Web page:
Roundtable Discussion, March 18 2015
The Global Center and Hedayah hosted a roundtable discussion bringing together diplomats, UN officials, practitioners, and civil society representatives for a discussion on practical opportunities and challenges in integrating a gender dimension into countering violent extremism (CVE) efforts. Speakers were invited to offer initial reflections and included: Jamal J. Al Musharakh, acting deputy permanent representative of the Permanent Mission of the United Arab Emirates to the United Nations; Hilde Klemetsdal, counsellor of the Permanent Mission of Norway to the United Nations; and Sarah Taylor, women, peace and security advocate from Human Rights Watch. An interactive discussion followed, highlighting some critical questions and lessons learned from governmental and nongovernmental perspectives.
Roundtable participants reflected on whether there is a particular role for women in CVE efforts and if or how a gender analysis could be effectively integrated into CVE practice. Speakers highlighted the benefits of women’s empowerment in economic, political, and social spheres and reflected on the positive contributions made to enhancing resilience against violent extremism. Practical initiatives such as policies and programs were discussed, including how efforts to implement UN Security Council Resolution 1325 can contribute to CVE objectives. There was broad agreement about the importance of consulting with and engaging women in the development and implementation of counterterrorism and CVE efforts, but participants cautioned against instrumentalizing the work of women and women’s groups for security purposes because this can negatively impact their credibility and present greater risks to their safety. Moreover, policymakers were urged by some participants to consider the potentially negative impact of measures such as burdensome and restrictive anti–money laundering and countering the financing of terrorism regulations, which can constrain the important activities of smaller women-led groups in the field and impose hardships on communities. There was consensus that gender equality and women’s rights are critical objectives and contribute to CVE initiatives but that these are important objectives in their own right.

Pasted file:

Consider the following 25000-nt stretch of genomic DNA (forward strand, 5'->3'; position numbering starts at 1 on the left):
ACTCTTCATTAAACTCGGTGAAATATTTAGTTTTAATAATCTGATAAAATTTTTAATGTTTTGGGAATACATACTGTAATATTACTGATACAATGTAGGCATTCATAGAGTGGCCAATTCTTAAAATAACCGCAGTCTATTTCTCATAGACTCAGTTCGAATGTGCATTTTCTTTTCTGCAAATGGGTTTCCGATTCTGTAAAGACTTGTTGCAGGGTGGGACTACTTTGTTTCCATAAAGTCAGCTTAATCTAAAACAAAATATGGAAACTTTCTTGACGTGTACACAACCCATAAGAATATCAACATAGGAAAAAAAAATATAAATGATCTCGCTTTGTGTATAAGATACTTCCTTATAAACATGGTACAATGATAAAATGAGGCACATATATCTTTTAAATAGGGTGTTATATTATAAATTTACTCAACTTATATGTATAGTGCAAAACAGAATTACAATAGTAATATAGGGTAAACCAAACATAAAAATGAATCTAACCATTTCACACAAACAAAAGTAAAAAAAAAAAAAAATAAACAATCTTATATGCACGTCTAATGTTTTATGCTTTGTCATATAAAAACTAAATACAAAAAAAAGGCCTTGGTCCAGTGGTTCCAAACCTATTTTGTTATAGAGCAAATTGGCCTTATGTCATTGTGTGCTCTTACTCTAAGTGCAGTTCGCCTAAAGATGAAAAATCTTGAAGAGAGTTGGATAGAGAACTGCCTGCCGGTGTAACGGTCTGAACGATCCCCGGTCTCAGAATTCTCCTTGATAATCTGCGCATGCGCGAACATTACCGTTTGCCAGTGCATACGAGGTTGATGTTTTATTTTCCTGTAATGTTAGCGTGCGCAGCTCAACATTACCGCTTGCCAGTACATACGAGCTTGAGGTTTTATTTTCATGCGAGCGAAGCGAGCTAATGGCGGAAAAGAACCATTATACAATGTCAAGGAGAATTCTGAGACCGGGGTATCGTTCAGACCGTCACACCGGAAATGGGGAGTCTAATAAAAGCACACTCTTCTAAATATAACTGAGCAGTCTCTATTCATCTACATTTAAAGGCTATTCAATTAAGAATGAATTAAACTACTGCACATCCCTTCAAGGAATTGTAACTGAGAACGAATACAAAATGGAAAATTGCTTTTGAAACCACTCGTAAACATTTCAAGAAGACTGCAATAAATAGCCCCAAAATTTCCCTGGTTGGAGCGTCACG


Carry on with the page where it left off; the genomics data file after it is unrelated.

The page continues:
Authors’ Workshop, March 18-19
As part of the Global Center and Hedayah project to produce and develop a joint publication on the roles of women in CVE, a two-day workshop was convened to provide an opportunity for contributing authors to present their drafts and invite feedback from the group. The workshop elicited a candid and substantive debate around the critical issues in developing and implementing CVE programming, particularly from the perspective of civil society actors. Contributing authors to the publication include:
- Alison Davidian, UN Women
- Chantal de Jonge Oudraat, Women in International Security, United States
- Guillaume Denoix de Saint Marc, Association française des Victimes du Terrorisme, France
- Sahana Dharmapuri, independent gender advisor, United States
- Ross Frenett, Institute for Strategic Dialogue, United Kingdom
- Jayne Huckerby, Duke University School of Law, United States
- Oluwakemi Okenyodo, CLEEN Foundation, Nigeria
- Mariam Safi, Organization for Policy Research and Development Studies, Afghanistan
- Edit Schlaffer and Ulrich Kropiunigg, Women Without Borders/Sisters Against Violent Extremism, Austria
A number of key themes emerged from the discussions, reflecting some of the important concerns raised during the roundtable: securitization, funding, security, and credibility. Authors drew on a broad range of professional and regional experiences in fields such as development, human rights law, security sector reform, advocacy, and international security policy to reflect on how lessons learned from these fields could contribute to a greater gender dimension in policies and programs to prevent violent extremism at all levels—analysis, program design and implementation, and evaluation.